Saturday, September 12, 2009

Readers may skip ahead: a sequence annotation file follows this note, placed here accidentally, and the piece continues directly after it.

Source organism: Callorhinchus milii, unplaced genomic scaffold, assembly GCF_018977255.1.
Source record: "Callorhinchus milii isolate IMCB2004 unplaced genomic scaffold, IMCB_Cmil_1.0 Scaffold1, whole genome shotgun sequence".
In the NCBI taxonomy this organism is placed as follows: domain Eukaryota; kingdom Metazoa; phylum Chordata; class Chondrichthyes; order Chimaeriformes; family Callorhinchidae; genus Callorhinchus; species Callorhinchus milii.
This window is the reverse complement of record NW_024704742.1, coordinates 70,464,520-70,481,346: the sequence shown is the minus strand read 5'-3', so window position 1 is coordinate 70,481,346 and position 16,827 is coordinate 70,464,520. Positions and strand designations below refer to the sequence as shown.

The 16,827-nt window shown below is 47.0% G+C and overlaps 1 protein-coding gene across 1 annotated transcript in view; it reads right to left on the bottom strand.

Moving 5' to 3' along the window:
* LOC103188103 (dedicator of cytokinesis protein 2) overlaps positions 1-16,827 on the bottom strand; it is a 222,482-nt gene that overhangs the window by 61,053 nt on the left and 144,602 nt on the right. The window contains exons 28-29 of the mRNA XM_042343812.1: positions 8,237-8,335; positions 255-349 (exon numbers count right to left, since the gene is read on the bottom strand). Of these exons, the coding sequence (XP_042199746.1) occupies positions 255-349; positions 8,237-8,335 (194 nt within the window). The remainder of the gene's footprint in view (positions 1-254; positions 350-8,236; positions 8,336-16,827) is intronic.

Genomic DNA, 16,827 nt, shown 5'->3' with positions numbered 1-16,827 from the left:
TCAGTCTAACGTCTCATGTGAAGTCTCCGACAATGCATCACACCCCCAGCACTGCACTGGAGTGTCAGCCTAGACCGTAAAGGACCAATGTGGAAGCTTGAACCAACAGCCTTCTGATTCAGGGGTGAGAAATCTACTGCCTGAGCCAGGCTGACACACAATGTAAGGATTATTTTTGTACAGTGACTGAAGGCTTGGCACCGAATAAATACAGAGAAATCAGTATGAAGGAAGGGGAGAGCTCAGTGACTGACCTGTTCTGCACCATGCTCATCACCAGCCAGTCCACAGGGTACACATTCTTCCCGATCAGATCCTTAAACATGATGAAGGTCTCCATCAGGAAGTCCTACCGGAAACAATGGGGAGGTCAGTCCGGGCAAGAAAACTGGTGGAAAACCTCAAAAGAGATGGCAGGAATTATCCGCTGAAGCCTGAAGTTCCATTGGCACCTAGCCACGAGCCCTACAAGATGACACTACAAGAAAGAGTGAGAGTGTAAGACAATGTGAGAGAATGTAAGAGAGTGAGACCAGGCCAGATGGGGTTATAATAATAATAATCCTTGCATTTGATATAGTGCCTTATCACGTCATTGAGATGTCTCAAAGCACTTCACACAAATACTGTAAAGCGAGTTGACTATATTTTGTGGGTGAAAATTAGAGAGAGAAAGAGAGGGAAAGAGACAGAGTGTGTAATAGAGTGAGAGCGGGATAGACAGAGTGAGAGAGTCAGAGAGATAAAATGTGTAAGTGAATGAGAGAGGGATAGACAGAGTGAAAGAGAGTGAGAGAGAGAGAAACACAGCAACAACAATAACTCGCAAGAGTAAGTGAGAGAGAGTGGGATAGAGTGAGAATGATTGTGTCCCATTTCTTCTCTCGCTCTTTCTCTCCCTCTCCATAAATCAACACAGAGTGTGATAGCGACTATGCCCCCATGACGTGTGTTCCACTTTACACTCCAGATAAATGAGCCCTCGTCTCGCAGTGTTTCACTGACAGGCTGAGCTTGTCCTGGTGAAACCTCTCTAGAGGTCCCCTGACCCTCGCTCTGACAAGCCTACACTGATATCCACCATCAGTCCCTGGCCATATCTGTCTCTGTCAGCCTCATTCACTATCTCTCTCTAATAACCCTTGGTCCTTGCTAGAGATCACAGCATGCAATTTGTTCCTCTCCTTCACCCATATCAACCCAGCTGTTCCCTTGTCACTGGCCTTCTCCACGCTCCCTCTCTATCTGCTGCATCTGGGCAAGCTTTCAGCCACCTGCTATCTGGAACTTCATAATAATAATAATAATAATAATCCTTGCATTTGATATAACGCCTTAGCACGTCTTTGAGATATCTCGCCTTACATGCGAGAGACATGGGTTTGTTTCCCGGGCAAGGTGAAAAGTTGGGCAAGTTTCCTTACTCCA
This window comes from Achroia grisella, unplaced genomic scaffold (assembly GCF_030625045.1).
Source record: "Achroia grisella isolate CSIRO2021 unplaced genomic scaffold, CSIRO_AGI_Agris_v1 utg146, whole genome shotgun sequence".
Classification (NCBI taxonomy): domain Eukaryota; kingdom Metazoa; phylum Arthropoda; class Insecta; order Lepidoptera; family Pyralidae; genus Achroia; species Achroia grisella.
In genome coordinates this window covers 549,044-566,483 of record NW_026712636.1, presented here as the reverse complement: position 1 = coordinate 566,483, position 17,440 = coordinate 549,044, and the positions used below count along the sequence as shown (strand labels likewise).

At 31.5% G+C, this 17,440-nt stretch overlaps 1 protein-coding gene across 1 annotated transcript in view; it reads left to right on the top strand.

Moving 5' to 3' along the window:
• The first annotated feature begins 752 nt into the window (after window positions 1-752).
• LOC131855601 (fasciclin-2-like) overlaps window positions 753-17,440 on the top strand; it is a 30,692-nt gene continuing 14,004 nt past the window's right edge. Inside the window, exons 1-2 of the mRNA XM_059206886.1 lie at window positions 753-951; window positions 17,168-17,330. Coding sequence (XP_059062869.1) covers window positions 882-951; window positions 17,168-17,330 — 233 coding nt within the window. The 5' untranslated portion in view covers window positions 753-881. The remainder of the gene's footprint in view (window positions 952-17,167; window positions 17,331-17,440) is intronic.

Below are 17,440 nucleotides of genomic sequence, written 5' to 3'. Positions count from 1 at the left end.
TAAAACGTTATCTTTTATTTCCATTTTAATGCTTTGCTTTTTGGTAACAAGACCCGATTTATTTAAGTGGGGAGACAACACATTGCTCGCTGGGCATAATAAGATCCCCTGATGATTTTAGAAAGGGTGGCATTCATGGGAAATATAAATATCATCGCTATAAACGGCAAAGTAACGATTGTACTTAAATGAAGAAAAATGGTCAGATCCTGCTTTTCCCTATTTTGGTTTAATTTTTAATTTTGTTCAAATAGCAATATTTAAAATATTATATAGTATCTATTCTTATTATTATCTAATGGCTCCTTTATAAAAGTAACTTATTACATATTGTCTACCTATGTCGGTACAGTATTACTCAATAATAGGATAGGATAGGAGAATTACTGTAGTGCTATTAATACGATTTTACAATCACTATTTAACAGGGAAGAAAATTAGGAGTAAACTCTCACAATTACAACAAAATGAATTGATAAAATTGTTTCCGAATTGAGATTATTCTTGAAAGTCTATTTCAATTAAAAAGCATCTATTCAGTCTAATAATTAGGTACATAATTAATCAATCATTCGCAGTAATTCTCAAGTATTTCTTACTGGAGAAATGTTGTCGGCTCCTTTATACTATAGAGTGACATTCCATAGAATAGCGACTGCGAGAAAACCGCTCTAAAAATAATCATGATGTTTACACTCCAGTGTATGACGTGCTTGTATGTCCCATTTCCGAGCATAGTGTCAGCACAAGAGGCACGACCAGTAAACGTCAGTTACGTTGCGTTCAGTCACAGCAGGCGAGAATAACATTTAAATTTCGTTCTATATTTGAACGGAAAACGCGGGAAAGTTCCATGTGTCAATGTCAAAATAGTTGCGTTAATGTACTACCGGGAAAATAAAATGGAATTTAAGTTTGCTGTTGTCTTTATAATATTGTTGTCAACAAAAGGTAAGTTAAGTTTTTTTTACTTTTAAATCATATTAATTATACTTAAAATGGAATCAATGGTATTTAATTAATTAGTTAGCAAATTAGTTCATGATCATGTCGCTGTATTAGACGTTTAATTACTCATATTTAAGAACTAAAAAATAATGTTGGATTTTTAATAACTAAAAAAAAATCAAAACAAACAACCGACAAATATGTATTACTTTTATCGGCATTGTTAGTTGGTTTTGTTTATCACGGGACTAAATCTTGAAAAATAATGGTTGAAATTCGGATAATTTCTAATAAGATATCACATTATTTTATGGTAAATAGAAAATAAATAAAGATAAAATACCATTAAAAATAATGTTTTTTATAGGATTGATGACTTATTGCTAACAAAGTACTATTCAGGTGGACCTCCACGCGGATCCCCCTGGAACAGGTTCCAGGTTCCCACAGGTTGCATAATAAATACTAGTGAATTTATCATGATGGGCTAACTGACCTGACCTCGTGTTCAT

My road trip started Friday 9/4.I was going to drive down from the Sacramento area(about 3 hours) to San Juan to visit the cemetery's and attend a meeting of the historical society on Saturday.The president of the historical society,Shelia Prader,who is a professional genealogist also, had told me about my Great-Great Grandmother,Presiliana de Jesus Arroyo being buried in a MARKED grave at San Juan.She also informed me that some of Prisiliana's other decendents would be attending and they would like to meet me!Are sweeter words ever heard by someone doing genealogy?I think not. I have visited the cemetery at San Juan several times both knowing and not knowing I have family there.It is a wonderful place.but this would be the first time I would get to go there and the Mission on my own and spend my time as I liked.My limits this time would be myself.I started driving Friday after working my 8 hour graveyard shift so I arrived about one.It was warm but not the over 100 of the day Since this is my cemetery Blogg I will try to keep to the subject on here.I will have more about the Mission and my genealogy on my other Blogg http://ca-highway99.blogspot.com/ The cemetery is at the right side of the church facing the front.You can only enter through the side door from the inside of the church.And you are only allowed to view the cemetery not walk around in it. The wavy lines carved in the door are found throughout the Mission and represent The River Of Life.The plaster has been removed around the door some so you can see the adobe bricks beneath. The Mission was founded in 1797 and the cornerstone for the present church was set in 1803 with work continuing till 1817.There were over 4000 burials in this tiny cemetery.Indians,Spanish colonists and a few early white settlers.Ascencion Solorzano de Cervantes,the last full blooded Mutsune Indian is buried here.There are no other marked graves visible.The cemetery rests in the deep shade of ancient Olive trees and looks out over the valley.Running under the back wall of the cemetery is the San Andres Fault.Below that runs remnants of the El Camino Real,the kings road, that tied the missions together and was the first main highway in California,this is one of the few places you can see the original road. The next day at the historical society meeting the speaker was Dr. Ruben Mendoza,a archaeologist who has been working at Mission San Juan for 14 years.He was a great speaker,a man truly doing what he was born to do.During his talk he brought up a very interesting tidbit about the mission cemetery.He had interviewed a lady a few years ago who is a lifelong resident of San Juan and was in her 90's.She remembered going to the Mission in the 1920'30's when it was pretty much in ruins.How spooky it was with the sidewalls collapsed.The Mission is the only 3 aisle church of the 21 California Mission churches.The side walls collapsed during the 1906 earthquake.She remembered the ruble and piles of human bones next to the church! Dr. Mendoza belives this may explain how so many burials could take place in such a small space.Old graves may have had the bones removed and place in Ossuarys.There are examples of this practice in Mexico,Latin America and I believe the American southwest.It is a idea I have never heard put forth before and I think bears some investigation.So many of the customs of the Californianos have been lost or glossed over it was exciting to hear something new.Dr. Mendoza also said he would like to know what happened to those bones!If anyone knows he would like to be contacted and so would I! By this time it was around 3 and I was getting tired so I thought I would head over to the cemetery on the hill,snap a few photos of my GreatGrandmothers grave and maybe some others before I went to eat and drove to my motel in Hollister about 10 miles away.I mean, I had a description of where her grave was,that she was buried in the Vaca-Rosa family plot and the cemetery's not that big so no problem,right?